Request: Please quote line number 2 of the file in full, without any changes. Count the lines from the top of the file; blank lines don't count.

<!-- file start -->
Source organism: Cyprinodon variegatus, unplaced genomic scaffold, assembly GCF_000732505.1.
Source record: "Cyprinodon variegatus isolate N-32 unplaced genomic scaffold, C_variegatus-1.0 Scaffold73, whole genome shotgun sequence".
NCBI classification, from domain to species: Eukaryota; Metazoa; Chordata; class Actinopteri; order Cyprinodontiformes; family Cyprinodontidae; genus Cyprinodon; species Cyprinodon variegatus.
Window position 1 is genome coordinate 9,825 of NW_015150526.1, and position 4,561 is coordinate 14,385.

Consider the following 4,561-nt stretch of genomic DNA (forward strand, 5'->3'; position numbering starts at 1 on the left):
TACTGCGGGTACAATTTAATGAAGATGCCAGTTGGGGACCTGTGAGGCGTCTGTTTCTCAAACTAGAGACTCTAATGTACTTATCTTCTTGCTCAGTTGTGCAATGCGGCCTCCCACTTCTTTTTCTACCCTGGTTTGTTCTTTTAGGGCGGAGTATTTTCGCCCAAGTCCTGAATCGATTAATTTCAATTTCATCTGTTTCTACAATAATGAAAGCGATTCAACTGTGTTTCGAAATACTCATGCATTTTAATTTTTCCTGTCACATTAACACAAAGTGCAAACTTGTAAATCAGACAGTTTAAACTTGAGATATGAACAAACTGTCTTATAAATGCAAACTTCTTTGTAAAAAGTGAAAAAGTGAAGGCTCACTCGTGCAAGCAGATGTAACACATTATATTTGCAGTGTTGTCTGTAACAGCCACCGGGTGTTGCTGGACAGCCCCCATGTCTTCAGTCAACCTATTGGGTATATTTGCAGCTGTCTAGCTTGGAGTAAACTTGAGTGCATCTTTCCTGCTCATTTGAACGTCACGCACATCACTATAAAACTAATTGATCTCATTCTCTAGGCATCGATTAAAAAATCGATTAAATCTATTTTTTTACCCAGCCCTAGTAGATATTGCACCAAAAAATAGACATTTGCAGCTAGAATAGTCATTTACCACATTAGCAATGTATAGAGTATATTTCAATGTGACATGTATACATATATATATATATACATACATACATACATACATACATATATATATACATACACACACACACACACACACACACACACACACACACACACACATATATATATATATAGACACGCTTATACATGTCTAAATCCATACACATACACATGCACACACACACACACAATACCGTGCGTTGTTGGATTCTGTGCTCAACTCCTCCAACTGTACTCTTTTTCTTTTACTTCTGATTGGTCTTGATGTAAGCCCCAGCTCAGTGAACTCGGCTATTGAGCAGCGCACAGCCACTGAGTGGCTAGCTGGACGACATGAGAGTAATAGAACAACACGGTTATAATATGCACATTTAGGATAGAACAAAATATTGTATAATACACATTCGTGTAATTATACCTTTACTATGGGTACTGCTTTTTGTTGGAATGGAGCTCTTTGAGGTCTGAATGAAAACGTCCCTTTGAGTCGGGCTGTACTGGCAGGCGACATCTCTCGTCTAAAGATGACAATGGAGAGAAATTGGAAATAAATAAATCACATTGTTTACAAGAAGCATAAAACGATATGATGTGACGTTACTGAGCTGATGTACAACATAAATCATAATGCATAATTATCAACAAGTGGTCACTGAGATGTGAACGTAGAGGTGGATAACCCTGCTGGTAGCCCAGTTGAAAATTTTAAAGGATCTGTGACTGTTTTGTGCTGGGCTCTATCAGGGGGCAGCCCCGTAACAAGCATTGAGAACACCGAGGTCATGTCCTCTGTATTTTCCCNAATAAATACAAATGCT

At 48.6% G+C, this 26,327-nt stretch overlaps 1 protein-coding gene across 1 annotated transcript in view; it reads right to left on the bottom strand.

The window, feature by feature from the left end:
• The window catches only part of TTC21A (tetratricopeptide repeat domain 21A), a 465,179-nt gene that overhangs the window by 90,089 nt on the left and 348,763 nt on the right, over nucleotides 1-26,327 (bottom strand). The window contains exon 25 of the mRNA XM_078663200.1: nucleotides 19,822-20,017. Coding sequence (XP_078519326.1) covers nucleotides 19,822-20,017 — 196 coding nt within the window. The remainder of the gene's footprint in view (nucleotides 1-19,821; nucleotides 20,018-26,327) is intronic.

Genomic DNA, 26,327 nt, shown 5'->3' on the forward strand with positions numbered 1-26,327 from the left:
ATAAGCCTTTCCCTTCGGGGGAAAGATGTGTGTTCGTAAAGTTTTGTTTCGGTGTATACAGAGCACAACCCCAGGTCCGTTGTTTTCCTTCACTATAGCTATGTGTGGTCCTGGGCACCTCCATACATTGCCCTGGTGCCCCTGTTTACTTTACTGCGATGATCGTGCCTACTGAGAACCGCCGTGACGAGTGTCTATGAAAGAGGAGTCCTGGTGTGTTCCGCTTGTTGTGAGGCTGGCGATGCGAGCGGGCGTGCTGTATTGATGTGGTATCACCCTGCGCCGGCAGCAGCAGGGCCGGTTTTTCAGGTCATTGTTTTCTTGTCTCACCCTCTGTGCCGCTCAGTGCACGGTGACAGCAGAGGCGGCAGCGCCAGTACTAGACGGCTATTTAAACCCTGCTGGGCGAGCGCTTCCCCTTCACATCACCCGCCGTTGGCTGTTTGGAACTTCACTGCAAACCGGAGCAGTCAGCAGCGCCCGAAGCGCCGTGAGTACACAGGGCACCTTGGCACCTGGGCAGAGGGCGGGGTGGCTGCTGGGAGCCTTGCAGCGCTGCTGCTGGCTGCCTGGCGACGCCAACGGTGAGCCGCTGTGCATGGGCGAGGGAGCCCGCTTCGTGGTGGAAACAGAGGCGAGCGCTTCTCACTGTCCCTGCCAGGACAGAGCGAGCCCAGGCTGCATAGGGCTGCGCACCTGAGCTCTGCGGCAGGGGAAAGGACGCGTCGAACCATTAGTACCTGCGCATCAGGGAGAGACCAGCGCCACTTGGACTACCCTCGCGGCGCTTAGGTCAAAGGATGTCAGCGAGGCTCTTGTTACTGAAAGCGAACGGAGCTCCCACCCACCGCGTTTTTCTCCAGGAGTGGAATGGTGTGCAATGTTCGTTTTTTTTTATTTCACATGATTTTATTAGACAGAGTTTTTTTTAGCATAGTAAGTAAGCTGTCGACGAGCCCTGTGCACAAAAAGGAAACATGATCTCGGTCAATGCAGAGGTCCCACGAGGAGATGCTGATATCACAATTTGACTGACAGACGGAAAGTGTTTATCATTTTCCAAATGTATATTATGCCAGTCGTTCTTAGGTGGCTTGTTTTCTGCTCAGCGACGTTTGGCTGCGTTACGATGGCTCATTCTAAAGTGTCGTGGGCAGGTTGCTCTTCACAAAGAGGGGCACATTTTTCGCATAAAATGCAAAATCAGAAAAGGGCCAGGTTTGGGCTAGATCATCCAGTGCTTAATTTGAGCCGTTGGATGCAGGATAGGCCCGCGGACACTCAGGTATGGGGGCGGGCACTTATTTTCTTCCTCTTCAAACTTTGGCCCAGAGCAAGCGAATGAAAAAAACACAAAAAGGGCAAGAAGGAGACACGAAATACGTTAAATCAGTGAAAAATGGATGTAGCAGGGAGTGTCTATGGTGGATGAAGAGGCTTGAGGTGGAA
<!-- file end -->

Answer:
Source record: "Cyprinodon variegatus isolate N-32 unplaced genomic scaffold, C_variegatus-1.0 Scaffold73, whole genome shotgun sequence".